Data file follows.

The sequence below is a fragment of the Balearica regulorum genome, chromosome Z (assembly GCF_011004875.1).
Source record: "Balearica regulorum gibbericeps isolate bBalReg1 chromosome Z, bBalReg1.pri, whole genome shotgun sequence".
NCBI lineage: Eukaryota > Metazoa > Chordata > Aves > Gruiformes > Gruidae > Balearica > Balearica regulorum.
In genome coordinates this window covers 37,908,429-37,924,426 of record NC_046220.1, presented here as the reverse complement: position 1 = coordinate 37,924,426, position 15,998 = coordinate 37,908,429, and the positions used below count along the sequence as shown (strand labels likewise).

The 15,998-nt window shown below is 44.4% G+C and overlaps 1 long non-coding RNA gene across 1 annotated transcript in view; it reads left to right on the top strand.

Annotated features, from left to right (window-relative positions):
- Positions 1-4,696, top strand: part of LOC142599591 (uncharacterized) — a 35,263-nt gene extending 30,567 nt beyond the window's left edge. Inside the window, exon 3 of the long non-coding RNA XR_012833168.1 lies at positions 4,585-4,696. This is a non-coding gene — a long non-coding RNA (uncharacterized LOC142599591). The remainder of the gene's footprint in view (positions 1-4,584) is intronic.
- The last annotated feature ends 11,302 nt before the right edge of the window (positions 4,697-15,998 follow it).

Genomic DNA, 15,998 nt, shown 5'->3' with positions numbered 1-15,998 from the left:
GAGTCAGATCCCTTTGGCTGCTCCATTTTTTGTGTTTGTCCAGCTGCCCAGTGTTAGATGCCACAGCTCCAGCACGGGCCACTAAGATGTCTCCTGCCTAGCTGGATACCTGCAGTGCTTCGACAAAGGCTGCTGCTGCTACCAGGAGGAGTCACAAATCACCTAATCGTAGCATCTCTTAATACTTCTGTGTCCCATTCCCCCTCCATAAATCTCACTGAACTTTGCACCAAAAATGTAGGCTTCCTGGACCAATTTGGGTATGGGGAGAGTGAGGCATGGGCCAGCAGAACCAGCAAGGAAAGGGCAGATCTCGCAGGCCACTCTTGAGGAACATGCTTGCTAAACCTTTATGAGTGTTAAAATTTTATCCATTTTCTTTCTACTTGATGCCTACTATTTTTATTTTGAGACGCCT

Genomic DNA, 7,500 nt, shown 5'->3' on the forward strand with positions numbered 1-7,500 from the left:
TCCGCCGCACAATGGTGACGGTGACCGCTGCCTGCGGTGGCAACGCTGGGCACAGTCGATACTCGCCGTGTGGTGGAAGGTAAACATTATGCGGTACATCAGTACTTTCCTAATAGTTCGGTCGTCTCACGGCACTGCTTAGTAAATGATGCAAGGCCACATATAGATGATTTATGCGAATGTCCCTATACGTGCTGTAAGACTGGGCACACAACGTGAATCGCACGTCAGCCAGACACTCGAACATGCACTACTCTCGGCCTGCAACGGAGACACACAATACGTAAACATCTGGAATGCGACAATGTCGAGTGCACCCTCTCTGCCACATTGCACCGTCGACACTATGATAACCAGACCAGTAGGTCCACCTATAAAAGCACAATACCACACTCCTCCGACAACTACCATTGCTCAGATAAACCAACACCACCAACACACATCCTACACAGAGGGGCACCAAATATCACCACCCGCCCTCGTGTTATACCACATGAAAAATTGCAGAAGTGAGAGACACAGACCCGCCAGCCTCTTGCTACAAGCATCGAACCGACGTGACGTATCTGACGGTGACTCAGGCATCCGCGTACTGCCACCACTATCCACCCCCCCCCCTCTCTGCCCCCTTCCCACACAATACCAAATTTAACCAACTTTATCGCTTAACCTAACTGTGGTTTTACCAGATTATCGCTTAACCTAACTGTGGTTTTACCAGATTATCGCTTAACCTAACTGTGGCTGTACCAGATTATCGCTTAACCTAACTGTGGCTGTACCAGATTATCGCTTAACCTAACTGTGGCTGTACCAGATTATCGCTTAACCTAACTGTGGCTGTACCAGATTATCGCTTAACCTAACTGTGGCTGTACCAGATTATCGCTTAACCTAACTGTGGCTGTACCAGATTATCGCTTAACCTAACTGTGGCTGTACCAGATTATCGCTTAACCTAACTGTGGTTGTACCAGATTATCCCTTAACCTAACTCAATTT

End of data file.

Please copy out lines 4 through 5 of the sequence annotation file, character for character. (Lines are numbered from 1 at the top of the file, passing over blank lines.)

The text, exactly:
In genome coordinates this window covers 37,908,429-37,924,426 of record NC_046220.1, presented here as the reverse complement: position 1 = coordinate 37,924,426, position 15,998 = coordinate 37,908,429, and the positions used below count along the sequence as shown (strand labels likewise).

The 15,998-nt window shown below is 44.4% G+C and overlaps 1 long non-coding RNA gene across 1 annotated transcript in view; it reads left to right on the top strand.